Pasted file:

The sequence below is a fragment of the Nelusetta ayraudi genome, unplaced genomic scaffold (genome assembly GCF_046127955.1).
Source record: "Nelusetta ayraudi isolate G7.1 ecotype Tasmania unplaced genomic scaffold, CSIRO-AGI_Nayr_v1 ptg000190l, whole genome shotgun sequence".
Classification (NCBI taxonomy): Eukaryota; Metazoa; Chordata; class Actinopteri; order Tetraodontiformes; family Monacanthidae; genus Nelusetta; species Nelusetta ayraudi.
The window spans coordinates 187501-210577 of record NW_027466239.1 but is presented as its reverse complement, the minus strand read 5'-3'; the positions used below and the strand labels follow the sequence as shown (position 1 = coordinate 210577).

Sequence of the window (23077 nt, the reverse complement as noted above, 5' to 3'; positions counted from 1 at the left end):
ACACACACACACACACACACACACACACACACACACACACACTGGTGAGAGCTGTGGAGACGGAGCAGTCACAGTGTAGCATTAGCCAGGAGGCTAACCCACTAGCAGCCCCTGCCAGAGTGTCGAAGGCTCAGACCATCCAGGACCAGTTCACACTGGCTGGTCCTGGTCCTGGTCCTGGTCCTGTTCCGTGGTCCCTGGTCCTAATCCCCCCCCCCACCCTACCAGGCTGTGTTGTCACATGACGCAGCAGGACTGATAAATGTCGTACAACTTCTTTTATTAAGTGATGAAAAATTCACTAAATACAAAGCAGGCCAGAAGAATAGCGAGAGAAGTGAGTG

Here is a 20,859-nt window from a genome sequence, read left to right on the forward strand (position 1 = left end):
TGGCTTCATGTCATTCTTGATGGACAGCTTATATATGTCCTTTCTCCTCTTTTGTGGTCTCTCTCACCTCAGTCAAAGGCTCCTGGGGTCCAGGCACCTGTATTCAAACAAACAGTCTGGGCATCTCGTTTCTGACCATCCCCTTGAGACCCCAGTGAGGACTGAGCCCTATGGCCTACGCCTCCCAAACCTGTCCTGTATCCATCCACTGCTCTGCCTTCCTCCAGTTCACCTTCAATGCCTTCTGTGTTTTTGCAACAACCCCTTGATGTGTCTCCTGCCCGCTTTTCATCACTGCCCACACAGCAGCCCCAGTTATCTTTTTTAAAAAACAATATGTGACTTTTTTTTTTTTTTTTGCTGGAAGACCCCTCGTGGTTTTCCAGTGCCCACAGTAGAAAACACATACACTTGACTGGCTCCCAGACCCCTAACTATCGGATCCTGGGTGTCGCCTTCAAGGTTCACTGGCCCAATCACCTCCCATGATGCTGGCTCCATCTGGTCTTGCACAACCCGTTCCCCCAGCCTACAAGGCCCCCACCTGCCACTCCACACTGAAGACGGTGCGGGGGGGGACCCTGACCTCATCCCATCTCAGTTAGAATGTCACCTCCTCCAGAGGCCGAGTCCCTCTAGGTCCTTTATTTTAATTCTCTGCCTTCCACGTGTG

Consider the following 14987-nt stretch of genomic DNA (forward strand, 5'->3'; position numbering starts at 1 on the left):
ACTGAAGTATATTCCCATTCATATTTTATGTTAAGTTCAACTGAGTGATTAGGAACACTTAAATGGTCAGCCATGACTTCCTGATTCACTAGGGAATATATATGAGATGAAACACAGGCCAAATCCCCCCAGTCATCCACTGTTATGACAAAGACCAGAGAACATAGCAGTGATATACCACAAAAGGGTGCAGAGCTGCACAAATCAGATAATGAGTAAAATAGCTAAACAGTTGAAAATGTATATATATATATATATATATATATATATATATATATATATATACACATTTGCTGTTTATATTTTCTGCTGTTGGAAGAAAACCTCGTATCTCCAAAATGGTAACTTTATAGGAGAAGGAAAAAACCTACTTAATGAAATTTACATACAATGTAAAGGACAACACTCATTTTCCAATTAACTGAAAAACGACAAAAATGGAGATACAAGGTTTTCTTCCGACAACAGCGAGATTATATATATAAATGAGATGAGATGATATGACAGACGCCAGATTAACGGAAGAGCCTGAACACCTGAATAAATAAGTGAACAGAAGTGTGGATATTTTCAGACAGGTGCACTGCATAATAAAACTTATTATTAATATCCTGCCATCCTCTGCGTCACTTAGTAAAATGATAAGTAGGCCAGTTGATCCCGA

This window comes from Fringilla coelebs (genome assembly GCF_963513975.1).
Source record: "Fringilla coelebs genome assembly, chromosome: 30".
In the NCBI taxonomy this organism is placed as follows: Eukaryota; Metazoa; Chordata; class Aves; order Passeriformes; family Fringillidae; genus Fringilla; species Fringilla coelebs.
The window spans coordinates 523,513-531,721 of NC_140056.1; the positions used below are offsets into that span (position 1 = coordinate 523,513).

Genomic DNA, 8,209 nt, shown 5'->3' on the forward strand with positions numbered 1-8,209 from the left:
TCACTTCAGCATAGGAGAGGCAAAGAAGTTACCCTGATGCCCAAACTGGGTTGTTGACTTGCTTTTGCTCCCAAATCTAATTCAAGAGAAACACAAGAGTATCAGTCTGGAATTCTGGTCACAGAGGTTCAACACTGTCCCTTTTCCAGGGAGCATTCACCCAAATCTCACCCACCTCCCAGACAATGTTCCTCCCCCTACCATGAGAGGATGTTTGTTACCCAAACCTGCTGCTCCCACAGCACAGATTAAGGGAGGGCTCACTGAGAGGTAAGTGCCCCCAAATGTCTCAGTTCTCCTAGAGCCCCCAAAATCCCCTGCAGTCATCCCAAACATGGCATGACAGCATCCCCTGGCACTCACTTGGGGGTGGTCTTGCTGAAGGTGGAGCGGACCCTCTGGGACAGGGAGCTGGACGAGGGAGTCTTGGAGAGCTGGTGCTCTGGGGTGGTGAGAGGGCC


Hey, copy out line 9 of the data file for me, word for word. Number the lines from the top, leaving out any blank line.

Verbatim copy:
Consider the following 14987-nt stretch of genomic DNA (forward strand, 5'->3'; position numbering starts at 1 on the left):